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Wealth: Who Needs It? 

At a Shabbat table a few years ago the topic of winning the lottery came up. Among the guests was a husband and his mother-in-law. The husband commented, “I wouldn’t want to win the lotto. Having money causes problems.” His mother-in-law replied without missing a beat, “true, but not having money also causes problems.” That back-and-forth stuck in my mind and has replayed itself many times; partially because of how neatly it fit the stereotypical in-laws dynamic, and partially because of how correct they both were.

In Ethics Of The Fathers (2:7) the sage Hillel teaches us, “one who increases his wealth increases his worries.” Rav Ovadia of Bartenura asserts that the explanation of this teaching is that wealth in excess brings along with it worry and stress. Rabbeinu Yonah develops this idea by pointing out that many people seek wealth as a means to achieve tranquility and equanimity. In truth however, excessive wealth brings the opposite. The more we have the less calm and happiness we have in our lives. Interestingly, Rabbeinu Yonah ends his commentary with the words, “Just ask anyone who has achieved it!” Reading this 800 year old commentary I couldn't help thinking that the more things change, the more they stay the same.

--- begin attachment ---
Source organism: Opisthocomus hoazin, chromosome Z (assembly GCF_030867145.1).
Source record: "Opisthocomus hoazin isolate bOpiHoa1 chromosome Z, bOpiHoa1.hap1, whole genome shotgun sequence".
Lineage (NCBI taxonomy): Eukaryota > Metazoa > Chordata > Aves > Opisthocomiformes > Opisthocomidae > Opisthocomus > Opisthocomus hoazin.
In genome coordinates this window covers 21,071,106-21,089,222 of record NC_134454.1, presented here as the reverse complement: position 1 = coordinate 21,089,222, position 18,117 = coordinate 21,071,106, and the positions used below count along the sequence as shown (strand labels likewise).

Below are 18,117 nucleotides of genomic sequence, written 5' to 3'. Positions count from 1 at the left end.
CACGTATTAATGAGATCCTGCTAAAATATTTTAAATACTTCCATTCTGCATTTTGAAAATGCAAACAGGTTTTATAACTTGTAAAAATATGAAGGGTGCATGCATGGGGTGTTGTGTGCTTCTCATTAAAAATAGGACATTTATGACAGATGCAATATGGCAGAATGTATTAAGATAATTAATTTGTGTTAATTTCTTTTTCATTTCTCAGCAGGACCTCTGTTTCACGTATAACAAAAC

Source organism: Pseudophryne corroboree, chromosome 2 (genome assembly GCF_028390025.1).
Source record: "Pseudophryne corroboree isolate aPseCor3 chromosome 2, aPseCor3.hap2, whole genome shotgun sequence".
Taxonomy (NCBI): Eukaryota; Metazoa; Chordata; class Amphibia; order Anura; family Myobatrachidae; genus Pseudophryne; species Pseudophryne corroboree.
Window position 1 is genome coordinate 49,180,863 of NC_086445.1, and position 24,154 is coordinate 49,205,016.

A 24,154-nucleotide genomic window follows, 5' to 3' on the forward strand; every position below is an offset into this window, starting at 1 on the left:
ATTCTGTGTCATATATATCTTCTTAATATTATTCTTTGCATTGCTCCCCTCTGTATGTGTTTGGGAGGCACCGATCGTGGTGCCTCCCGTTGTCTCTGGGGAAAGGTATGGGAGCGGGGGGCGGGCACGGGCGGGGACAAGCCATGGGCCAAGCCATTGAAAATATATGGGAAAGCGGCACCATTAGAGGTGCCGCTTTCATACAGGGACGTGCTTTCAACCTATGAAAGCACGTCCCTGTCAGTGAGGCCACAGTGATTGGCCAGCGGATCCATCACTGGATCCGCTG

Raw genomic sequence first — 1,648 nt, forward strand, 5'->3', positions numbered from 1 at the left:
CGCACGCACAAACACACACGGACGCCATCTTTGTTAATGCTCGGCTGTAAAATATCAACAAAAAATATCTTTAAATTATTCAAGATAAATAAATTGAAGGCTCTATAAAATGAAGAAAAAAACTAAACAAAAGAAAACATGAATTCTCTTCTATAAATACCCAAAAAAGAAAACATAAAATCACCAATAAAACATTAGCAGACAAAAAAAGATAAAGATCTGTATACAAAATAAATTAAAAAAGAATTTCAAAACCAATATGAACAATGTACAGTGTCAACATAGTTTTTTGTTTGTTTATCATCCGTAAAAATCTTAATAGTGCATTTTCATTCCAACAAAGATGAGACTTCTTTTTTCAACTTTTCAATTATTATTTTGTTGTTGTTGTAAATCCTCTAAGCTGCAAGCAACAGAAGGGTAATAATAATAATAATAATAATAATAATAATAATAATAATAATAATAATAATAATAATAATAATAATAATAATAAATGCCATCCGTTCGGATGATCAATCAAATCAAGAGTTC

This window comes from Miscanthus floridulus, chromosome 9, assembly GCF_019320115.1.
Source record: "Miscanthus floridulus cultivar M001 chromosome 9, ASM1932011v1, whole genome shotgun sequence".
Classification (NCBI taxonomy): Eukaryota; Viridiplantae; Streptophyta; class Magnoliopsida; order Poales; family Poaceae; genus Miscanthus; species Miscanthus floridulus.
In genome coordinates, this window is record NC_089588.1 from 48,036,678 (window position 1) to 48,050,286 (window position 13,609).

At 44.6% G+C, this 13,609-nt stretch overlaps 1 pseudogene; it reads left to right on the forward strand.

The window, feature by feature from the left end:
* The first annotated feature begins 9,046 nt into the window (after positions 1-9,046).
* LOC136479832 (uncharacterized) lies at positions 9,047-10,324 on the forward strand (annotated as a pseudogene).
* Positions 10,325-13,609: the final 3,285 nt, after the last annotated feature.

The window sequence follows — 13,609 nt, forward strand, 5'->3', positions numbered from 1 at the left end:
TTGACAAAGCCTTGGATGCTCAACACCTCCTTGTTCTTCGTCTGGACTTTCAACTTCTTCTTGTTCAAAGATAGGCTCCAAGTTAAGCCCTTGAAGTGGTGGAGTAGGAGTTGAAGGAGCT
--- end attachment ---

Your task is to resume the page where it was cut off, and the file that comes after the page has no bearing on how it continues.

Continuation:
But What Is Excessive Wealth?

That is the million dollar question. The Siddur includes prayers for wealth, and in our daily Amidah we pray for abundant sustenance. And we pray in the birkas hamazon that we should never need a gift or even a loan. Having an abundance of sustenance is certainly a blessing and it is a goal that we should pray for. However, the mishna is teaching us that there is a sweet spot: having enough wealth that we don’t need to worry, but not so much that it is a distraction and cause for worry. Identifying that sweet spot is exceedingly difficult. By nature, the more we have the more we want and the more we believe we need. This nature makes it exceedingly difficult to give an objective answer to the question.

I heard an idea a while back that was eye opening. Pick a random friend or neighbor. How much wealth do you think they need? Spend a moment thinking of the answer and then apply that number to yourself.

Life, Liberty And The Pursuit of Happiness

We all want to be serene, fulfilled, and happy. The great sage Hillel is teaching us that our instinctive tendency is to think that material wealth will bring us there. Hillel is reminding us to look at our own experiences (either in our own lives or in the lives of those around us) and note that excessive wealth is not the path to get there.

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